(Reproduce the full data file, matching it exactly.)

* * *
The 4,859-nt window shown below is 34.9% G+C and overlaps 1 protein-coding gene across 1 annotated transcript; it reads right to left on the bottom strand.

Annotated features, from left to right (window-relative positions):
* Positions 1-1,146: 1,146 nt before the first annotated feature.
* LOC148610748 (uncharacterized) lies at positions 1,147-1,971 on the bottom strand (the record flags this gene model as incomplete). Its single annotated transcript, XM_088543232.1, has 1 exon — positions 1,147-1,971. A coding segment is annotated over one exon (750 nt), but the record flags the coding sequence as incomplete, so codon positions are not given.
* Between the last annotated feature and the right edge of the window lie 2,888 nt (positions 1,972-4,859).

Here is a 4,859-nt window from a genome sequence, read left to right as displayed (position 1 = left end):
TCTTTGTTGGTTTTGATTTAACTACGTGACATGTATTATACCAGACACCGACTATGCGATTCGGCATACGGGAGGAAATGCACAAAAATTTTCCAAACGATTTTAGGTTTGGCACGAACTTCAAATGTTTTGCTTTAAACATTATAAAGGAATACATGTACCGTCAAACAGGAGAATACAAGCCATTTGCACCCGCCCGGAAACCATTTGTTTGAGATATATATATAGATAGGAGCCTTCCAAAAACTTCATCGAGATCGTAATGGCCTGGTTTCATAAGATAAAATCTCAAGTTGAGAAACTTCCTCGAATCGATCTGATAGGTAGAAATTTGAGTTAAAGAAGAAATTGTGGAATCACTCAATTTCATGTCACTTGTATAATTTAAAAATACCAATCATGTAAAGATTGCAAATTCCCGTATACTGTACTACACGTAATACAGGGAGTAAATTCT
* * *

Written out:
The 4,859-nt window shown below is 34.9% G+C and overlaps 1 protein-coding gene across 1 annotated transcript; it reads right to left on the bottom strand.

Annotated features, from left to right (window-relative positions):
* Positions 1-1,146: 1,146 nt before the first annotated feature.
* LOC148610748 (uncharacterized) lies at positions 1,147-1,971 on the bottom strand (the record flags this gene model as incomplete). Its single annotated transcript, XM_088543232.1, has 1 exon — positions 1,147-1,971. A coding segment is annotated over one exon (750 nt), but the record flags the coding sequence as incomplete, so codon positions are not given.
* Between the last annotated feature and the right edge of the window lie 2,888 nt (positions 1,972-4,859).

Here is a 4,859-nt window from a genome sequence, read left to right as displayed (position 1 = left end):
TCTTTGTTGGTTTTGATTTAACTACGTGACATGTATTATACCAGACACCGACTATGCGATTCGGCATACGGGAGGAAATGCACAAAAATTTTCCAAACGATTTTAGGTTTGGCACGAACTTCAAATGTTTTGCTTTAAACATTATAAAGGAATACATGTACCGTCAAACAGGAGAATACAAGCCATTTGCACCCGCCCGGAAACCATTTGTTTGAGATATATATATAGATAGGAGCCTTCCAAAAACTTCATCGAGATCGTAATGGCCTGGTTTCATAAGATAAAATCTCAAGTTGAGAAACTTCCTCGAATCGATCTGATAGGTAGAAATTTGAGTTAAAGAAGAAATTGTGGAATCACTCAATTTCATGTCACTTGTATAATTTAAAAATACCAATCATGTAAAGATTGCAAATTCCCGTATACTGTACTACACGTAATACAGGGAGTAAATTCT